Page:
Crusade and Other Stories is positioned as an introduction to Warhammer 40,000. It’s meant to have stories about the various factions and races that will get you interested and want to learn more. And all of that intent and positioning doesn’t mean much when you don’t have a context or a base understanding. I’m not saying that these short stories are bad (although some of them aren’t great), just that this isn’t a great starting point. And here’s why.
Firstly, there is context. As these are short stories, they can’t take the time to introduce all the characters and events that have led up to this moment. Instead, they often jump right into the action and hope you can keep up. Others that are less action-orientated and take a slower pace, are worse. At least for the action-packed stories, you can enjoy some fun battles but when it comes to those that explore a character or set up a future event, you are left with little context around who or what is happening. This means that it can be the best-told story in the world but as you don’t understand the implications it’s pointless. And unfortunately, this happens a lot in Crusade and Other Stories. If you have the context of what is happening to these characters, most of the time you are going to enjoy the story. You’ll at least get something out of it.
Secondly, some of the stories are just not that engaging. There is a risk with a short story that you don’t have the page space to fully develop and flesh out the characters on the page. However, good short stories take advantage of this limited word count to tell stories that wouldn’t work in a full-length novel. In the case of Crusade and Other Stories, some of the stories don’t give us the time to care about the characters, the events or any of it really. This is disappointing because Warhammer short stories can be great (see my review of the Damocles Anthology). There are some examples of excellently told stories in this anthology but they are few and far between.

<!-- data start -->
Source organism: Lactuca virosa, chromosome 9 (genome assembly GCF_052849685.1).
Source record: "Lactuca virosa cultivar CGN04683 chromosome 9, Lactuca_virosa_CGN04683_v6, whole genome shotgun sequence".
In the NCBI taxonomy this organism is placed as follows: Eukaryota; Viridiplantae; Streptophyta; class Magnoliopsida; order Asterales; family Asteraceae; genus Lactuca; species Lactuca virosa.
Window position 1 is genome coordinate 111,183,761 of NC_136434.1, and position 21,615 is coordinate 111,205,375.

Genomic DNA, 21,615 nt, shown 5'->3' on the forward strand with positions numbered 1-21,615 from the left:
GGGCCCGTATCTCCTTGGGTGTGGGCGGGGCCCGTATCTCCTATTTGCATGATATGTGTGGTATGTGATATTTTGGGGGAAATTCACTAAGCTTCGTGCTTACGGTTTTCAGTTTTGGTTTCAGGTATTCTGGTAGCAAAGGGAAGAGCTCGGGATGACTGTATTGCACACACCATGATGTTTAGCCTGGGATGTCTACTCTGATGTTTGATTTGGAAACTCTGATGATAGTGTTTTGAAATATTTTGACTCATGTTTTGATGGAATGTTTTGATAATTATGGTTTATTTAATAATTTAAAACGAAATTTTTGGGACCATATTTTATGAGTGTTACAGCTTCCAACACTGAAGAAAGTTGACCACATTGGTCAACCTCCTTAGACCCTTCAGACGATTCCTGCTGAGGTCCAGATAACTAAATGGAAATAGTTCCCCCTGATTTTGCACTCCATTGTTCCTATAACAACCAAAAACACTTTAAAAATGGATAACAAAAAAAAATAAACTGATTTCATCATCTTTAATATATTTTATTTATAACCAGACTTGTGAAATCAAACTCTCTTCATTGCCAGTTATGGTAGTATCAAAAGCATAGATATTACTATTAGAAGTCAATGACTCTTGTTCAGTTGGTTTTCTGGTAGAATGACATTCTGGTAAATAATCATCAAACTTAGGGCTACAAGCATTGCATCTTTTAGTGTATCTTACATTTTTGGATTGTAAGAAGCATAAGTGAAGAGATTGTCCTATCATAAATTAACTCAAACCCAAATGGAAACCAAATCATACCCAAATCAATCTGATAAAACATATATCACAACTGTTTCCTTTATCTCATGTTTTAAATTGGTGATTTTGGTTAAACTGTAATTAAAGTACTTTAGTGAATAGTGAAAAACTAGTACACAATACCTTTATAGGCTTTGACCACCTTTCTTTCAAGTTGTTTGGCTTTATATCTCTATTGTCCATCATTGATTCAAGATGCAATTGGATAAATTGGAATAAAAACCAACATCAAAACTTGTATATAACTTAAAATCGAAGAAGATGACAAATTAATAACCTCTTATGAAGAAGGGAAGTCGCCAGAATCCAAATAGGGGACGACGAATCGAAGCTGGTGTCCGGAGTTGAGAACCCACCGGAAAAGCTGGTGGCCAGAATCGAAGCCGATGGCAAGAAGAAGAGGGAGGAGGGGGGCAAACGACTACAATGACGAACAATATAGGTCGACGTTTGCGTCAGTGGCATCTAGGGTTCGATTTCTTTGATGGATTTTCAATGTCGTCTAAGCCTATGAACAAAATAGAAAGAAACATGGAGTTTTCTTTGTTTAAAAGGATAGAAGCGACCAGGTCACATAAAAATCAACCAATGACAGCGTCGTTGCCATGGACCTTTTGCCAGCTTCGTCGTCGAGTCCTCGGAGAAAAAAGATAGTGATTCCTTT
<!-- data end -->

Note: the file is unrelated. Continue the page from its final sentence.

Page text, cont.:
Let’s take the titular Crusade. On the surface, I should love this story. It’s about the Death Guard and the Ultramarines, and as someone with a steadily growing Death Guard army, I enjoyed every word spent with them. However, when you consider this the actual story is incredibly shallow and none of the characters on either side is any more than either stoic Ultramarine hero or disgusting Death Guard villain. And this an incredible disappointment. And the same is true for many of the other stories, unfortunately.
That being said, there are a few gems among the rough. The Lightning Tower by Dan Abnett about is an intriguing peek into one of the Primarchs during the Horus Heresy. It managed to get me intrigued about Rogal Dorn of the Imperial Fists, a character a knew basically nothing about. A Sanctuary of Wyrms by Peter Fehervari spins a tale of terror featuring the Tau water caste. Finally, Extinction by Aaron Dembski-Bowden sucks you into what happened at the end of the Horus Heresy what is come with the forces of the Traitor Legions and Chaos. All of these were engaging and interesting stories that took my by surprise.
You might find other stories interesting depending on your personal preference but for me, these were the only ones that I would happily listen to again. If I hadn’t listened to it in audiobook form, I doubt I would have made it through all the way through.
One of the other main drawbacks of this book is that none of the stories links to each other. It is the nature of what they were going for but it does mean that it feels disjointed and stilted. Rather than starting here with this book, I would suggest starting with a faction you are interested in, the Horus Heresy opening books (like I did) or something like Dark Imperium. Unfortunately, Crusade and Other Stories is not going to give you as much exposure to what Warhammer 40k is about as it might lead you to believe. You can get far better tales elsewhere but if you want a few good stories between some less good ones but I don’t think it’s worth it.
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